From a translator’s viewpoint, choosing the right words is not always easy. Sometimes they are lurking on the tip of our tongue. Often they have a range of nuances and associations that can be misinterpreted, even if we speak the same language.
Adapting straplines for another country can be even trickier. This magic art requires us to be experts in marketing, have heaps of linguistic skills and real cultural awareness.
Like a cool hat trick that seems almost too good to be true, a clever composition of just a few words in a strapline can have a great impact – and as if by magic, it all makes sense. A strapline can position a brand and set it apart from competitors, pulling us in and making us remember the brand, values and personality. Who can forget Nike’s superb “Just do it” or McDonald’s catchy “I’m lovin’ it”?
Taking the spirit of such a brilliant strapline, disentangling and recreating it in another language whilst keeping it culturally relevant requires a flexible and artistic approach. Ultimately, the goal for us is to translate that core message – what the brand is really saying – to evoke the same emotions and ideally to have a similar impact. You could say our job is like pulling a rabbit out of a hat. Not always as easy as it looks.
So, what’s the secret to not getting lost in strapline adaptation?
Linguists are creatives. Like copywriters, we have to understand the intention, brand style, tone of voice and context – and, let’s not forget, those powerful emotions! We also need access to brand guidelines, reference materials and visuals – basically any information that can help us ‘get it’.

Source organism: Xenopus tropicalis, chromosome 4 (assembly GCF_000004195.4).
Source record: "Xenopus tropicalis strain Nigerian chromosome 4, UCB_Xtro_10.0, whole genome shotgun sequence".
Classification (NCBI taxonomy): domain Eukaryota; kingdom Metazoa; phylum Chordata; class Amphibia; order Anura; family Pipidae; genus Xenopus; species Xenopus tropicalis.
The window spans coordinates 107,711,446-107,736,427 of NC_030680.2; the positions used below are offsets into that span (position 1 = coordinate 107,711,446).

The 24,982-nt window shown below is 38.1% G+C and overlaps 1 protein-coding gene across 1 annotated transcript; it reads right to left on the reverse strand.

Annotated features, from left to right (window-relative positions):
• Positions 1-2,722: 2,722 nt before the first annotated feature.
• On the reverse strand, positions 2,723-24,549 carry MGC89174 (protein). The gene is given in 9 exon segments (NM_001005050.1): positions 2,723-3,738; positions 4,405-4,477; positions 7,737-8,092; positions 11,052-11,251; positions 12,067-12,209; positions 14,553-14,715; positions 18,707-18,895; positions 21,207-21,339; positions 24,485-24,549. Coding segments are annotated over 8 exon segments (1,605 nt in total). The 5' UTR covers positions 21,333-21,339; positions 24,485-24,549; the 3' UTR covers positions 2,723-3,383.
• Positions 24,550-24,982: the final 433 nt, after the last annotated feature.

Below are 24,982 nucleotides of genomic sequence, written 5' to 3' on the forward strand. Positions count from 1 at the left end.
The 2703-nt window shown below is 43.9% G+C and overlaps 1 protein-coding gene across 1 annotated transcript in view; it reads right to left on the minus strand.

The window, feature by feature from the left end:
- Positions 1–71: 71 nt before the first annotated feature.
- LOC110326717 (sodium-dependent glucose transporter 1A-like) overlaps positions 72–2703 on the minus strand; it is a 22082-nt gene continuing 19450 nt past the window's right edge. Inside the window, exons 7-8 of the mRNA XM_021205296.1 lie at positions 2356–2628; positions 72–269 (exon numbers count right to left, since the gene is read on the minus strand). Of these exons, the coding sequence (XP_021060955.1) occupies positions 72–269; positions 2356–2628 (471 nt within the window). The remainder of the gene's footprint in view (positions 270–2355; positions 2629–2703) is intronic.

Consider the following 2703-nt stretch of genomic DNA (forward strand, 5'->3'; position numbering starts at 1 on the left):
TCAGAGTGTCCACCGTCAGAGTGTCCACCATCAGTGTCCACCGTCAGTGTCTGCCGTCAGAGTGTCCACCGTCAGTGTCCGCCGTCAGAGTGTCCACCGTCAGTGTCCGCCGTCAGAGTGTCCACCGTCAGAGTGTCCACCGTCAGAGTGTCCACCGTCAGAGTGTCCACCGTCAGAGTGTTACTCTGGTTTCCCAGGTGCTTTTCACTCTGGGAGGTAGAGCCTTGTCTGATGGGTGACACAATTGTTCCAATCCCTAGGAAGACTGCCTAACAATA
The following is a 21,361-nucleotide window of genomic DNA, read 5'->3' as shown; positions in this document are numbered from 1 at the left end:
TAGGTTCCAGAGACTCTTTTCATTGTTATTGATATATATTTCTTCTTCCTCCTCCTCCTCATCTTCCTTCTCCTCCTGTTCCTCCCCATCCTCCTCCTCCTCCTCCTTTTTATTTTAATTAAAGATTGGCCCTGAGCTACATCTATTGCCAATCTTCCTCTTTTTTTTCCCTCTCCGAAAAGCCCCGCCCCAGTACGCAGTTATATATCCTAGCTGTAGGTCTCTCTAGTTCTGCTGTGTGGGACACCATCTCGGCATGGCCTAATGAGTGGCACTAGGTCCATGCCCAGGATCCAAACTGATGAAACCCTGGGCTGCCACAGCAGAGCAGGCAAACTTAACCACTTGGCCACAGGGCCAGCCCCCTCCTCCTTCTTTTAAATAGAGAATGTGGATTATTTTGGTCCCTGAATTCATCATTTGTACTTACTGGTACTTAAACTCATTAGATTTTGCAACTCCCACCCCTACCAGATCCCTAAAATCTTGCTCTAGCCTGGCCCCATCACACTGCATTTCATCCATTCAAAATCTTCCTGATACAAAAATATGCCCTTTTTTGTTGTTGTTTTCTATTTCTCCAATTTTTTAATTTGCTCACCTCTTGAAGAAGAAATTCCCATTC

Linguists are investigators too. We need to recognise the cultural reality and the mind of the target audience. We have to think about how best to convey the message, consider what is currently trending, know what other brands are doing and anticipate how the strapline will be understood.
Linguists are also problem-solvers. To do a good job, we need to understand the aim, angle and approach. As with any type of creative copy, literal translation is a big no-no and we have to pay particular attention to tricks such as idioms and puns. The strapline should also sound natural, so reading it out loud is a good idea.
Linguists are, above all, communicators. We are often asked to provide several creative translations of a strapline, back-translations into English and rationale for our suggestions. Here we get the chance to give insights as to what works and not and explain why a particular option is better.
All you need to do is provide the top hat, and we’ll use this wizardry to pull out a magical strapline adaptation!